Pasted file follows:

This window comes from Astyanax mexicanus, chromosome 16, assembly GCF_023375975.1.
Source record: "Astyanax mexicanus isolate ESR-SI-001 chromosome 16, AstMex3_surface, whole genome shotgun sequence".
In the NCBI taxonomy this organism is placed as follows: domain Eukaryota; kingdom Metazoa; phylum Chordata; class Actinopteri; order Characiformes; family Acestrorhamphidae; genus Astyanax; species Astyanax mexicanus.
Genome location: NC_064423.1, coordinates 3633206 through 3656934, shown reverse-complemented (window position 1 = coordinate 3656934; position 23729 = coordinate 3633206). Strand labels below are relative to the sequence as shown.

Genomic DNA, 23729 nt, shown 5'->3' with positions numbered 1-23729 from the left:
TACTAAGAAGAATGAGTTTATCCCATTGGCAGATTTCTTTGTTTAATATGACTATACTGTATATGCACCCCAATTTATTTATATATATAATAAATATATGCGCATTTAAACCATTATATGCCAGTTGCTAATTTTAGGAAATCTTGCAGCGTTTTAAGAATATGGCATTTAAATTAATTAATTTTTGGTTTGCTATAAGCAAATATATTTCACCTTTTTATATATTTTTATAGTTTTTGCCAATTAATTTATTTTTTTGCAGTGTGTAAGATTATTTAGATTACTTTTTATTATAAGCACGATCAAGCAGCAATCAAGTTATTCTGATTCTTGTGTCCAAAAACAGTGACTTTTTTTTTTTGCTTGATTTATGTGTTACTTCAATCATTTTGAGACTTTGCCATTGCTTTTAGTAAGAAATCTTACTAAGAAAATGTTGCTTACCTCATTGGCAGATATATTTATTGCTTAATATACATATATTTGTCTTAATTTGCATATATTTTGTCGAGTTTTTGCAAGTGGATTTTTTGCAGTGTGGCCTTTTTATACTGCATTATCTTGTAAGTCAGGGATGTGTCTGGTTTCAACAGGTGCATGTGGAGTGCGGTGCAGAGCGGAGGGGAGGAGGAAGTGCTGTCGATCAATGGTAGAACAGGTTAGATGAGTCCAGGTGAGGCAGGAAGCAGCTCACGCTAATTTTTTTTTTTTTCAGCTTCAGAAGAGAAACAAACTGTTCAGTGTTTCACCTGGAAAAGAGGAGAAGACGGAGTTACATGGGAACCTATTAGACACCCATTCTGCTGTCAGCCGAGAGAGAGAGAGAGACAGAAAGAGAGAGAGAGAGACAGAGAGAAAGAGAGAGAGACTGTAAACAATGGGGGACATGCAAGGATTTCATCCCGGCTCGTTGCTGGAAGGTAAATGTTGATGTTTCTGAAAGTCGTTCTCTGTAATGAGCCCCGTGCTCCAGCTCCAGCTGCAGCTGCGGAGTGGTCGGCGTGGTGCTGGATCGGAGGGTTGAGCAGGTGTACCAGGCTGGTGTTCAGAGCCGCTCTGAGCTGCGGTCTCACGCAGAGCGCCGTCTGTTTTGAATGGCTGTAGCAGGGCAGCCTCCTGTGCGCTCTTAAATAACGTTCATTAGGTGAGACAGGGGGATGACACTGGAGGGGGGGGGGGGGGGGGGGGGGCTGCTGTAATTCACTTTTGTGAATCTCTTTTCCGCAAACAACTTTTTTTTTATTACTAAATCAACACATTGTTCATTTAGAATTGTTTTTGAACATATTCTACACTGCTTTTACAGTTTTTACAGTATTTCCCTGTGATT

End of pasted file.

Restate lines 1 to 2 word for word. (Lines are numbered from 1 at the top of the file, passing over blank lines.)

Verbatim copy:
This window comes from Astyanax mexicanus, chromosome 16, assembly GCF_023375975.1.
Source record: "Astyanax mexicanus isolate ESR-SI-001 chromosome 16, AstMex3_surface, whole genome shotgun sequence".